BERLIN (AP) — The Latest on the continuing issues of mass migration to Europe (all times local).
U.S. Assistant Secretary of State Victoria Nuland has toured the overcrowded refugee camp at the Idomeni crossing on Greece’s northern border with Macedonia.
Nuland met Thursday with local government officials and representatives of non-governmental organizations to discuss living conditions at the site.
About 14,000 people are camped in the mud at Idomeni, or housed in an overflowing official camp, hoping that Macedonia will allow them to continue their trek north to central Europe. Greek authorities have urged the refugees to move to other organized shelters in northern Greece, as there is no immediate prospect of the border reopening.
Nuland also visited the Macedonian side of the crossing, speaking to Macedonian officials and police personnel from Slovenia, Serbia and other countries helping Macedonia patrol its border.
Athens municipal authorities are pledging to expand the Greek capital’s refugee shelter capacity, while extra accommodation will be provided in a seaside children’s summer camp.
About 10,000 refugees and migrants are living in shelters in and around Athens, most of which are operating at full capacity.
Mayor Giorgos Kaminis said Thursday that city authorities are providing an additional plot that will allow the expansion of the central Elaionas shelter, where about 700 migrants live in prefabricated houses.
Kaminis said municipal authorities “will not accept” the creation of informal camps in city parks, squares and streets, where migrants have camped in the past.
He also appealed for greater central government support, saying that securing humane living conditions for migrants must be balanced with maintaining standards for Athenians.
German Chancellor Angela Merkel has renewed her criticism of other European countries’ moves to shut borders to migrants, which she says won’t create a sustainable solution.
Austria’s decision to impose a cap on refugee numbers set off a chain of border closures that shut the Balkan route used by migrants to trek to central Europe.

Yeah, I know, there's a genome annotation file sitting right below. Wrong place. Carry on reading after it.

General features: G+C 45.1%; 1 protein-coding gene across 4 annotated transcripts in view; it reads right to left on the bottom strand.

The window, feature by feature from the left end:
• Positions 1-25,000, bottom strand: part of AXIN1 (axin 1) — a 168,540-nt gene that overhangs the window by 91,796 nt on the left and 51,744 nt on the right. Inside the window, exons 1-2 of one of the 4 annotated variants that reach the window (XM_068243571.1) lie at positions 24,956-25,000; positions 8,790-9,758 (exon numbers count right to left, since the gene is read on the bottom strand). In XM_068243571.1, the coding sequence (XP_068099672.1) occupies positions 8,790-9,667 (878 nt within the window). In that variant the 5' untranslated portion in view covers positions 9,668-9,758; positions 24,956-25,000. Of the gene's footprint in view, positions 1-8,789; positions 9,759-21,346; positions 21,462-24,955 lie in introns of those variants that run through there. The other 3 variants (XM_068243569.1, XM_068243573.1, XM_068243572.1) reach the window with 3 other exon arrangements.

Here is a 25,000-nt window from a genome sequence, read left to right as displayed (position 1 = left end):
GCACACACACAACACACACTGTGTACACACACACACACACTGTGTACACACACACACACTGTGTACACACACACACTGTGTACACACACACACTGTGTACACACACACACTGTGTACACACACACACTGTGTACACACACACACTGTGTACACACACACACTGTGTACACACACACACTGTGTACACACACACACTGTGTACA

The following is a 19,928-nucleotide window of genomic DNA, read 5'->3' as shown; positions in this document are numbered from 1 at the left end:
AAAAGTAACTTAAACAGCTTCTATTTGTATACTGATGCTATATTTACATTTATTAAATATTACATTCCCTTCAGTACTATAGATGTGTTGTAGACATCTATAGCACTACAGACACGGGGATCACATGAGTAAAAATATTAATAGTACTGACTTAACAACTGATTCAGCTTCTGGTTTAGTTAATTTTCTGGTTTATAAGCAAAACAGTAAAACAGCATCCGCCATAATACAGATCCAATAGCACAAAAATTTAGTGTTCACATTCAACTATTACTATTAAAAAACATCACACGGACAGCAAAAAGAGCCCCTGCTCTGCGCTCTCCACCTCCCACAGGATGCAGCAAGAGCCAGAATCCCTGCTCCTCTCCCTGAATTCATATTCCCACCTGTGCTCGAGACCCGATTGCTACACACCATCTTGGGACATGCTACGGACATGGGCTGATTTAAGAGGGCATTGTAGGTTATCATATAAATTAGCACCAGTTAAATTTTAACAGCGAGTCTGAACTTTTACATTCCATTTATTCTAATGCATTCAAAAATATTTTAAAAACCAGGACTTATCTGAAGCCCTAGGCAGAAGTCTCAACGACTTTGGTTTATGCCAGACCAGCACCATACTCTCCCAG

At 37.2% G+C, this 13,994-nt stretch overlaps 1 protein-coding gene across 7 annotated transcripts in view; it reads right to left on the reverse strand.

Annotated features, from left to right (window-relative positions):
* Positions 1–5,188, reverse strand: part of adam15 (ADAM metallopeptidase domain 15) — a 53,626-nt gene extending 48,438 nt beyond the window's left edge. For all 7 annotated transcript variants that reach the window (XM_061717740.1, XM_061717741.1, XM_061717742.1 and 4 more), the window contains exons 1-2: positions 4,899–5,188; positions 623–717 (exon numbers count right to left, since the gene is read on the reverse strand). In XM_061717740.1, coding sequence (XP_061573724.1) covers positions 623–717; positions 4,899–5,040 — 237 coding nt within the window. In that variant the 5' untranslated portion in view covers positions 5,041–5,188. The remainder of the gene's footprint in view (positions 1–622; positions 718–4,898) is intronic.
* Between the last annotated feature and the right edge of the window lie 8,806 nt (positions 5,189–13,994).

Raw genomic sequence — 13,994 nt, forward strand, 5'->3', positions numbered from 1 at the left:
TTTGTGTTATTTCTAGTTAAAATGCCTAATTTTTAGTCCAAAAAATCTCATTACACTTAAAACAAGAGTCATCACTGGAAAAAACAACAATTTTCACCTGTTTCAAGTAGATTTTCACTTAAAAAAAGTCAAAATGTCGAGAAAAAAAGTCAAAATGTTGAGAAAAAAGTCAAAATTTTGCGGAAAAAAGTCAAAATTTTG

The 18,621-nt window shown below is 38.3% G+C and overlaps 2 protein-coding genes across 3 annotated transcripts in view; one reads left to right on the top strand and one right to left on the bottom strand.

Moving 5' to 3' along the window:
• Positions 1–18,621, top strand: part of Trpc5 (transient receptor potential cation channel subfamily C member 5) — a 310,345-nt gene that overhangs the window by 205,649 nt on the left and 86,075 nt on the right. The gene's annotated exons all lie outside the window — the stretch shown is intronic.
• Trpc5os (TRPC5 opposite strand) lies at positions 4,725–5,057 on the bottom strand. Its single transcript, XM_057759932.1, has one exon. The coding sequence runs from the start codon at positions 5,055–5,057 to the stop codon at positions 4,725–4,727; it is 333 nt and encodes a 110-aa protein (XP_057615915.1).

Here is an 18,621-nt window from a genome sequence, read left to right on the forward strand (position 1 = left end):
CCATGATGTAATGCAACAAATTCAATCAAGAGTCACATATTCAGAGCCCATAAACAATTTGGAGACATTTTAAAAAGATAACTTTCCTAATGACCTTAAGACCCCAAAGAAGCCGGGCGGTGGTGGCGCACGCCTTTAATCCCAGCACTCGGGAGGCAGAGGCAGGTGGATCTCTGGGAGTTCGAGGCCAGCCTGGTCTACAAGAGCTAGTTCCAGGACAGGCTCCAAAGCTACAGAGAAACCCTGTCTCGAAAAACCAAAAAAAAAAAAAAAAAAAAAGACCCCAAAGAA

Merkel told MDR radio in an interview broadcast Thursday: “This unilateral decision by Austria and subsequently by the Balkan countries on one hand brings us fewer refugees, but on the other hand puts Greece in a very difficult situation. And this situation is not durable and sustainable.”
She added: “the problem is not solved by one (country) making a decision; it must be a decision that is right for all 28.”
The European Union says 23 of its member countries must start taking 6,000 refugees each month from Greece and Italy to ease Europe’s migrant burden.
EU nations committed in September to relocate 160,000 refugees from Greece and Italy over two years to ease their burden, but seven months on fewer than 900 people have actually been shared.
The scheme is key to managing the migrant influx, and the EU’s top migration official, Dmitris Avramopoulos, said Thursday that “if relocation does not work then the whole system will collapse.”
Authorities in Macedonia say 472 people, mostly from Syria, remain stranded in no man’s land on the border with Serbia for a third day as a dispute between the two countries continued over which side should provide shelter for them.
The United Nations refugee agency on Thursday said more than half of those stranded are children and described the conditions they are living under as “alarming,” with migrants sleeping in small tents in a muddy field between two countries.
Austria and Balkan countries on the route from Greece to northern Europe began imposing border restrictions for migrants last month and halted crossings completely this week, following a meeting of leaders from the European Union and Turkey.
The U.N. human rights chief is denouncing a growing “race to repel” migrants and refugees by some European governments, and says he plans to raise his concerns in Brussels before a European Union summit next week.
In his annual report to the Human Rights Council, Zeid Raad al-Hussein said a draft EU-Turkey agreement on handling the migration crisis announced this week raises serious concerns, including “the potential for collective and arbitrary expulsions” from the bloc.
Zeid used Thursday’s broad-ranging speech to chronicle concerns on issues including some 300 reported police killings of African-Americans in the United States last year; “signals” that Russia wants to close the U.N. human rights office there; ongoing violence in Burundi, Syria, Libya, Yemen and South Sudan; and arrests of lawyers and activists in China.
As the European Union tries to send thousands of migrants back to Turkey and close the Balkans route many use, concern is mounting that people desperate to find sanctuary or jobs in Europe are already using smugglers to find other paths in.